Today’s word of the day, courtesy of WordGenius, is malapropism. The website defines it as “The practice of unintentionally using the wrong word or phrase, usually to humorous effect.” Dictionary.com defines it as “an act or habit of misusing words ridiculously, especially by the confusion of words that are similar in sound.” Etymonline says that the word comes into English “from Mrs. Malaprop, character in Sheridan’s play “The Rivals” (1775), noted for her ridiculous misuse of large words (such as contagious countries for contiguous countries), her name coined from malapropos.” Malapropos is an adverb “’unsuitably, unseasonably,’ 1660s, from French mal à propos ‘inopportunely, inappropriately,’ literally ‘badly for the purpose,’ from mal (see mal-) + proposer ‘to propose, advance, suggest,’ from pro ‘forth’ (see pro-) + poser ‘put, place’ (see pose (v.1)). As an adjective, ‘inappropriate, out of place,’ by 1711.”
Richard Brinsley Sheridan was born in Dublin, Ireland, in 1751. His father was an actor/manager of a theater company in Dublin, and his mother was a writer of both plays and novels, including two plays that were produced in London. A member of the Anglo-Irish gentry class, Sheridan received a classical education and was a gentleman, so his education included fencing and horsemanship.
In Bath, a very popular resort town in England, he fell in love with the singer Elizabeth Linley. He loved her so much that he actually fought two duels over her. Captain Thomas Matthews apparently wrote some unflattering things about Linley in a newspaper article, and Sheridan challenged him. In the first duel, Sheridan deprived Matthews of his sword, and Matthews was forced to write an apology. But someone made the apology public, leading to a challenge by Matthews. In the second duel, both participants broke their swords, and Sheridan took a beating, though the duel was essentially a draw.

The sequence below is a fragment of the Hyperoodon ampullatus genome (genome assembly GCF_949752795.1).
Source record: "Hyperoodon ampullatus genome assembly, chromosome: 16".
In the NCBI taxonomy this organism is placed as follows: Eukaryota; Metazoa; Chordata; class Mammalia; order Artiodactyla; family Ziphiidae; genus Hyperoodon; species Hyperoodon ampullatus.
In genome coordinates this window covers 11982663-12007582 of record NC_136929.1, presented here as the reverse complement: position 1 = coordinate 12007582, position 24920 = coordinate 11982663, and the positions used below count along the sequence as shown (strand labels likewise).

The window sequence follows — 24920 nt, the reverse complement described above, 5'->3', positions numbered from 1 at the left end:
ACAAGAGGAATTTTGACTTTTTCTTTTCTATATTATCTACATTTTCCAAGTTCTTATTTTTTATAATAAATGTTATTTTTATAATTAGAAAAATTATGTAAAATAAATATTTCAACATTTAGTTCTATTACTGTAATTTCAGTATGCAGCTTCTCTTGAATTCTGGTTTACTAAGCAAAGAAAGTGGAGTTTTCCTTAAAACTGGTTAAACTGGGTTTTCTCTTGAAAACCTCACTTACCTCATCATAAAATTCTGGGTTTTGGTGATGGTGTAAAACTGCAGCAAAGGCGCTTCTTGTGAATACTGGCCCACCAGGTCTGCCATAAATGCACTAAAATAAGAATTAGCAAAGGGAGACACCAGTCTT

He then married Linley, and because he was a gentleman, he convinced her to give up her public performing. Unfortunately, the Sheridans enjoyed living above their means, means which would have been so much better with Elizabeth’s income from performing. Sheridan had done some writing in his younger years, though nothing of note. He even had written parts of some plays, though he hadn’t finished them. In his growing concern over finances, he decided to write a play, and the play he wrote was The Rivals.
The Rivals is essentially an 18th century British romcom. It includes love and romance, disguise, comedy, and a duel. But the most memorable character in the play is a middle-aged woman named Mrs. Malaprop. And this character gives us the word malapropism. Here are some examples of her dialogue:
“There’s a little intricate hussy for you!”—she meant “impudent.”
“Fy, fy, Sir Anthony! you surely speak laconically.”—she meant “ironically.”
“I would by no means wish a daughter of mine to be a progeny of learning.”—she meant “prodigy.”
About raising a female child, she says, “as she grew up, I would have her instructed in geometry, that she might know something of the contagious countries;—but above all, Sir Anthony, she should be mistress of orthodoxy, that she might not mis-spell, and mis-pronounce words so shamefully as girls usually do; and likewise that she might reprehend the true meaning of what she is saying.”
All of these quotations are from Act 1, scene 2 of The Rivals.
Sheridan did not invent this form of verbal humor. For instance, Shakespeare’s character Dogberry, in Much Ado about Nothing, makes the same kind of verbal mistakes. Some examples:
“First, who think you the most desertless man to be constable?”—he meant “deserving.”
“You are thought here to be the most senseless and fit man for the constable of the watch;”—he meant “sensible.”
“You shall also make no noise in the streets; for, for the watch to babble and to talk is most tolerable and not to be endured.”—he meant “intolerable.”
BTW, The Rivals, which premiered at Covent Garden on January 17, 1775, was not exactly a success. Sheridan immediately withdrew the play and, over the course of eleven days, completely rewrote it. It reopened on January 28 and was well received. It was a particular favorite of the royal family, and today it is considered a classic.
The late eighteenth century is remembered for non-fiction prose, like that of Samuel Johnson, for novelists like Oliver Goldsmith, Frances Burney, Tobias Smollett, and Ann Radcliffe, and a few poets like William Blake, Robert Burns, and William Cowper. But the late eighteenth century was not exactly a great time for drama. Much of what was performed was revivals of earlier works or poorly written melodramas. But in the realm of comedy, Oliver Goldsmith and Richard Brinsley Sheridan shone. And the most memorized character of all was Mrs. Malaprop. I meant memorable. Sorry.
The image is of “Rhys Rusbatch as Jack Absolute and Julie Legrand as Mrs Malaprop. Photograph: Mark Douet.” The 2016 production of The Rivals was directed by Dominic Hill and performed at the Bristol Old Vic, with the set designed by Tom Rogers.